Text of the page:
Wednesday, November 9, 2016

Well, that happened.

This is a political post. 

I'm stunned. Still. In one swoop of apathy and lack of scope, this happened. Well, damn.
First, if you are a pundit, please turn in your press credentials, your notepad and your crystal ball. We thank you for your time and your service but you know nothing. Nothing. Nada. Zilch.

Because up until last night the conventional wisdom was an openly racist billionaire with multiple bankruptcies and a pending rape case who openly called for violence against his opponents and employed no ground team and no ad buys couldn't win a national election. But this election has proved that conventional wisdom is utter rubbish. Apparently the world is always in flux and all that any of us were ever doing is guessing. 

Eight months ago the big story was the disarray the Republican Party was in, and how it was soon going to be impossible for them to win nationally. In reality, the story should have been the Democratic party and it's less than democratic anointing of a chosen candidate. So pundits, we're done with you. It was a nice run, but we have no more need for this type of "filter bubble" reporting. Here's a lovely gold Casio watch and coupon for extra sprinkles at Dunkin Dounts. 

Because I was actively not paying attention it was only within the past few days, after reading an article I can't find right now, that I realized what central theory Clinton's campaign was organized around. Looking at my own scribblings from just 24 hours ago I can see that I apparently bought into it as well:  "You need surgery. Who do you trust more: A doctor with a malpractice suit against them, or the Manager of your favorite fast food place?" And what strikes me as odd is that it type thinking appears to based on an discredited theory of Ayn Rand, just a tweak away from one formerly embraced by the Republican party elites. This alone should have made it suspect. 

Clinton's campaign, the thrust of it and the memes of it, were based in the idea of meritocracy, the idea that the one who is most meritorious, most educated, best equipped should be the one to lead.  It sounds great on paper, but it's essentially Rand's Rational Choice Theory but with a trail of bona fides as a supplemental. And Rand's theory was hokum because it discounted that emotional tendencies continually bleed through most of our decisions.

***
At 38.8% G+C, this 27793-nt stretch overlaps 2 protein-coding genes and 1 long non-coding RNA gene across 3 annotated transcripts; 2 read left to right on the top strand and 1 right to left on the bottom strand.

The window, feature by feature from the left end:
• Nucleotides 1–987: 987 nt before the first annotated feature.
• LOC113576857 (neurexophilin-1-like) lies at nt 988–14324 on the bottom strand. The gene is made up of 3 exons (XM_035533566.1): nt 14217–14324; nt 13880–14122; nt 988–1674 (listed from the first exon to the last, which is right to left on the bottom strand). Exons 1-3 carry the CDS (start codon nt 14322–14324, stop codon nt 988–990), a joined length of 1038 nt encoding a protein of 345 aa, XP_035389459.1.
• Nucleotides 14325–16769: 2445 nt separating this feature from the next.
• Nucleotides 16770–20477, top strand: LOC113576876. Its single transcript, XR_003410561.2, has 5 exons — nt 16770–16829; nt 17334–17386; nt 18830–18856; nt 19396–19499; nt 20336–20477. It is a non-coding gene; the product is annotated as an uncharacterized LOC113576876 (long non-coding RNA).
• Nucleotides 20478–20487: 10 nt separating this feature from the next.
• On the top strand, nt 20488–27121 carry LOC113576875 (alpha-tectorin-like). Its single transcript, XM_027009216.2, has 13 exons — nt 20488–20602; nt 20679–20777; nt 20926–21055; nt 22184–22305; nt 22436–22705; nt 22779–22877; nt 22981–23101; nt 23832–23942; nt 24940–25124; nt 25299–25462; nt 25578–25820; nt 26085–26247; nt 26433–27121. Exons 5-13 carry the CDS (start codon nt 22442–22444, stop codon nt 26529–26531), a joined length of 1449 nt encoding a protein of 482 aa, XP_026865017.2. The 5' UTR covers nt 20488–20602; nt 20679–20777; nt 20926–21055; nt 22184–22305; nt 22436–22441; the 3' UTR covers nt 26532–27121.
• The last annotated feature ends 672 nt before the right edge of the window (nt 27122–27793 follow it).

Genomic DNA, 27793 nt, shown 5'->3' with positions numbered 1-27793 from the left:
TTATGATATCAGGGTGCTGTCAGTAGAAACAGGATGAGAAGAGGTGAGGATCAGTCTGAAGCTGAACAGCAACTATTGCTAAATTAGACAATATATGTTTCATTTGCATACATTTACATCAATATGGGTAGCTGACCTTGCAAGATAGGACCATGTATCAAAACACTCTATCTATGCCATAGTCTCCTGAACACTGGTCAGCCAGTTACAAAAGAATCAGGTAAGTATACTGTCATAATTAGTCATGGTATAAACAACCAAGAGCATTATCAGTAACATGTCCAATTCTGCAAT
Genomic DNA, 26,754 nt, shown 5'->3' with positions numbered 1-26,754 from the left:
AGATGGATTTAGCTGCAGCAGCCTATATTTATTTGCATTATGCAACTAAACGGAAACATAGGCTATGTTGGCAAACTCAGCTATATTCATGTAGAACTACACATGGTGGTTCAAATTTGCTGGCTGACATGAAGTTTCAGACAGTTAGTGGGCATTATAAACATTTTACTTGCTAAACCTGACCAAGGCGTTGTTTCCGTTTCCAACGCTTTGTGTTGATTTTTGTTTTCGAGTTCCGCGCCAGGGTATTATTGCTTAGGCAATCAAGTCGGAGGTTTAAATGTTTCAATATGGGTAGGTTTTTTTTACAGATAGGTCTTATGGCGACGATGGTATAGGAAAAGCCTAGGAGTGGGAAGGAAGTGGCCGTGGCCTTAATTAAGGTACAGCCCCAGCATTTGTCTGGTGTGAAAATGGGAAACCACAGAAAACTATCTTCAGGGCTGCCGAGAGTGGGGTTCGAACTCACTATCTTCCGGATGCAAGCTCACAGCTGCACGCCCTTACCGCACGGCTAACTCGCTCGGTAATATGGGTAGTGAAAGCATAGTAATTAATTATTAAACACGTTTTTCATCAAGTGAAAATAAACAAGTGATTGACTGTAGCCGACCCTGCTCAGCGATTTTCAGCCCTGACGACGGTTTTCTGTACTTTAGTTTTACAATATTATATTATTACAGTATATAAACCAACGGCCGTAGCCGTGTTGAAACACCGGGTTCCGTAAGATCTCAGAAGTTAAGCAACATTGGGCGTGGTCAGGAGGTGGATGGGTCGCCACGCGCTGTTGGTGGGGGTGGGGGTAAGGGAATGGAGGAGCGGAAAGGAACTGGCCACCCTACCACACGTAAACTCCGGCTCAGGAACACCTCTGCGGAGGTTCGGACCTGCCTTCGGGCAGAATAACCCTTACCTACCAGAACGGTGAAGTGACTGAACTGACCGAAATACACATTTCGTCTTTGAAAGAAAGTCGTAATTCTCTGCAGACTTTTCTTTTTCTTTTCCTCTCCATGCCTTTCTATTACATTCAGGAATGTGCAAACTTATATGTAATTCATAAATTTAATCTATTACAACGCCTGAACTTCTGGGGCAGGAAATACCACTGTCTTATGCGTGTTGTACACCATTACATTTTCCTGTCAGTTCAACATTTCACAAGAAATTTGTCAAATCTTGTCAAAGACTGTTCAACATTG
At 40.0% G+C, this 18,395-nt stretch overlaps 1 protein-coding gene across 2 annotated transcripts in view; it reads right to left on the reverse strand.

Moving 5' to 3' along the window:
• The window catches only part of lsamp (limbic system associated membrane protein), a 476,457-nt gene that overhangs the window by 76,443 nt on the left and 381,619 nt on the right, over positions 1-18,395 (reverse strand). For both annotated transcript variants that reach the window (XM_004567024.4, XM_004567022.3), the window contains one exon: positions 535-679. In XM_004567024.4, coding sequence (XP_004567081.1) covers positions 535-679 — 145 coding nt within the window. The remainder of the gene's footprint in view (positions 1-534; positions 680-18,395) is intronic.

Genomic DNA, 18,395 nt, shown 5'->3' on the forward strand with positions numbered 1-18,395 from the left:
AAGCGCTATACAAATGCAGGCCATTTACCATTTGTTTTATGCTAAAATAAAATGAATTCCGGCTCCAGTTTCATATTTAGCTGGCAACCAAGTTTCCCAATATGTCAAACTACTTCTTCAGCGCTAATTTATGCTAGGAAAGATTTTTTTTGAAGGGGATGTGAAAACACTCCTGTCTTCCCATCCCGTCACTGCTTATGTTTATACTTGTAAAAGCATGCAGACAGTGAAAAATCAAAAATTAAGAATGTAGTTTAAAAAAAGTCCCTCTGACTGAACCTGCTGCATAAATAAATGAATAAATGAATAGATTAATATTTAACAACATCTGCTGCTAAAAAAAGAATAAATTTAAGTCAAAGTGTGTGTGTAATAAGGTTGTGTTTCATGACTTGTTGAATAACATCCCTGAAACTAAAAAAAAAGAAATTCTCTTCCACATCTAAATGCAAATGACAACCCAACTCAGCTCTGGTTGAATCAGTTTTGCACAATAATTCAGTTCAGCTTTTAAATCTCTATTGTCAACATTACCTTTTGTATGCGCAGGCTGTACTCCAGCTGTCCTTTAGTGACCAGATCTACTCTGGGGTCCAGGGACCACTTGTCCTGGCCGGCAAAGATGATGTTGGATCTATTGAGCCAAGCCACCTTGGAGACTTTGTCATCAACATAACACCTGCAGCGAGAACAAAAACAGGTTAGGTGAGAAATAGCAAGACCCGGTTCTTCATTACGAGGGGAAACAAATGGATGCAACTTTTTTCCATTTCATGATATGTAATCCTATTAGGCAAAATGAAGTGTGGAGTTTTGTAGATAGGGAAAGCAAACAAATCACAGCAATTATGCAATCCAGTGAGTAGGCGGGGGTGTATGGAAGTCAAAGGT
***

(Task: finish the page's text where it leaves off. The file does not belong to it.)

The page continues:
In essence, Clinton felt because she had a fantastic resume, if her interview was just so-so it didn't matter: She was the most qualified candidate. Not the best, the most qualified.  By contrast her opponent had a terrible resume, but his interview was so good the interviewer took him out for a beer afterwards. There is more to leadership and getting elected than merit. Clinton had an inability to invoke deep seated feelings outside the cabal of Democratic elite, who essentially anointed her in 2008 and hung onto that choice into the now. Clinton just didn't excite people, she brought no energy, and much like in 2008 just assumed she was going to win. She presented as the inevitable. It turned out we weren't with her because we wanted to be, but because we had to be. And it showed at the polls. 

*Deep, sad sigh*

With all that said, let's do a quick rundown of where we'll stand in say, a year from now - 

√ The Affordable Healthcare Act will be overturned and replaced by...nothing? Or maybe block grants to the states which in turn won't squander the money because there is like no corruption at the state level. 

√ Corporate taxes are going to be cut to boost job creation and the economy, despite the theory failing to work in Wisconsin and Kentucky. 

√ The military budget is about get a boost. 

√ These will cause the deficit to explode because we'll be taking in less and spending lots more, but because suddenly deficits won't matter anymore, because the Republicans are in charge.

√ The Department of Justice will cease to investigate officer related shootings or even be interested in pursuing them. The SEC, already weak, is about to become completely toothless.

√ The Supreme Court will on it's way to being right-wing conservative to an extreme for the next 30 years or so. Such a lock they might even try to repeal Roe v. Wade.

√ More militarization of the local police. 

√ The Voting Rights act will be completely dismantled if not completely repealed, and emboldened by the success of their previous efforts the prospect of voter registration purges under the guise of protecting the integrity of the vote will become more commonplace. 

√ The Dream Act will be eviscerated 

√ Any type of Affirmative Action may be removed from all aspects of life. Damn a diversity hire.

√ The Post Office may close. All of them. Seriously. 

√ Regulations that protect us from ourselves are about to go the way of the dodo. Because it's not about us its about profit. Profit now rules. 

And finally, and most depressing, the Republican Party is about to go to work overtime to reduce Obama's legacy to that of a political footnote at best, and his memory to that of painting in a museum. The plaque might even just read "This black guy was in charge for a while. Nothing happened." It will be as if the last eight years were but a dream.

But hey, there is work in Arizona! We got a wall to build. 

Damn, damn, damn. 

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